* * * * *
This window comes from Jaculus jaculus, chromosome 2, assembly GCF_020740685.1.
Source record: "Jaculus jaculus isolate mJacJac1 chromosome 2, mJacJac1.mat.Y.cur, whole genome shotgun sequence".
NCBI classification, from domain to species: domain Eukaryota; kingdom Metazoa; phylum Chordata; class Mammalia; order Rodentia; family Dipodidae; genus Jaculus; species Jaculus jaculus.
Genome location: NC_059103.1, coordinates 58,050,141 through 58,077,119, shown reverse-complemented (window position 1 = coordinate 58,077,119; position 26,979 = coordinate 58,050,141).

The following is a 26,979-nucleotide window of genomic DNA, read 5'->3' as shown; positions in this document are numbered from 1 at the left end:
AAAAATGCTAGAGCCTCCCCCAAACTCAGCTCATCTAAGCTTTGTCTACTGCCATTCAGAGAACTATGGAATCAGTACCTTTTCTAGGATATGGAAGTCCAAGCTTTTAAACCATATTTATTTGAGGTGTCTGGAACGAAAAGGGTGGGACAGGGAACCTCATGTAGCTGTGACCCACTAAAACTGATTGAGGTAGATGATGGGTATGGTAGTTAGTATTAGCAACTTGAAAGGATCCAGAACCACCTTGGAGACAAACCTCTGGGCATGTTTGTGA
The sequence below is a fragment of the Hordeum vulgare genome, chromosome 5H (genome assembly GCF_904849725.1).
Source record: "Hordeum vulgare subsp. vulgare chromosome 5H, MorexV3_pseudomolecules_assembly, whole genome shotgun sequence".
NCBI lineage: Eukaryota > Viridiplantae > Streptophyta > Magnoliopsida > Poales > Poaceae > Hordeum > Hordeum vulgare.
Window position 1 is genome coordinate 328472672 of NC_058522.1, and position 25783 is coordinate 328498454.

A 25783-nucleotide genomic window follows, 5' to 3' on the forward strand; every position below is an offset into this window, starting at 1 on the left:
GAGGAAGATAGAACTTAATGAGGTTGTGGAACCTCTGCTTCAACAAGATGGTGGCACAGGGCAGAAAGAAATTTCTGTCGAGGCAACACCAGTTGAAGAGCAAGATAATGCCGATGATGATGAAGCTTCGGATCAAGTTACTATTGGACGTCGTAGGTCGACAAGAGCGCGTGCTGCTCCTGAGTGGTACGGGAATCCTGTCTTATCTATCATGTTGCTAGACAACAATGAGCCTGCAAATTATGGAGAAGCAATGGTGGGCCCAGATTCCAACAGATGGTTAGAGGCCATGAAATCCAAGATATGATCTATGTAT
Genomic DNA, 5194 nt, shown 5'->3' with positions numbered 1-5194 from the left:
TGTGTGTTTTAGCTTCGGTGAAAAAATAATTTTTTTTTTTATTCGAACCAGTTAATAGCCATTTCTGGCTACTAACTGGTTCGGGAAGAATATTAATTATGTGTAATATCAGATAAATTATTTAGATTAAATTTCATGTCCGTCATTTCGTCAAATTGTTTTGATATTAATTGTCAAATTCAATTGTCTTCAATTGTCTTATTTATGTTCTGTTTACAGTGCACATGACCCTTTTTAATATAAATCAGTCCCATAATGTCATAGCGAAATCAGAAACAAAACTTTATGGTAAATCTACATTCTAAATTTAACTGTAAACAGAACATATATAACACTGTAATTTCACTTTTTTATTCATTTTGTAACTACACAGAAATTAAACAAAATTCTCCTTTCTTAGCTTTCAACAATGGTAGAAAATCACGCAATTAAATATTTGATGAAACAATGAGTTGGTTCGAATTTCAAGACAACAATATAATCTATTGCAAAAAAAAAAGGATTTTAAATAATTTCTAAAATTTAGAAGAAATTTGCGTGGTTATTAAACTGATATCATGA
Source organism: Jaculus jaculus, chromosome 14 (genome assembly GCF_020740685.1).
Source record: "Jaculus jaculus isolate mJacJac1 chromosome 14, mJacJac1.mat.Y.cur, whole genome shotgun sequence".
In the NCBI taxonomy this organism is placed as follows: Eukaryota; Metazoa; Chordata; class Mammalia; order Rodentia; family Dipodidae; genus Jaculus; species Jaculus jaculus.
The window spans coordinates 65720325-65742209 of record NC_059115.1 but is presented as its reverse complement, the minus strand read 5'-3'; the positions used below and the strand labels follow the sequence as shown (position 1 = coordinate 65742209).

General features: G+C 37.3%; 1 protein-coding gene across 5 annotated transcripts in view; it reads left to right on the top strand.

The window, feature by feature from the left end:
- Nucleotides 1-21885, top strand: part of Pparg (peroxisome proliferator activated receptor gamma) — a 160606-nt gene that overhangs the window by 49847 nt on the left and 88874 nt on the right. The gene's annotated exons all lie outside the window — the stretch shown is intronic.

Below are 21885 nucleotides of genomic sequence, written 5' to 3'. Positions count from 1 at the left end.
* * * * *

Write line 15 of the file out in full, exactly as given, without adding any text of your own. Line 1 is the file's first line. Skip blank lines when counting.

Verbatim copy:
Source organism: Jaculus jaculus, chromosome 14 (genome assembly GCF_020740685.1).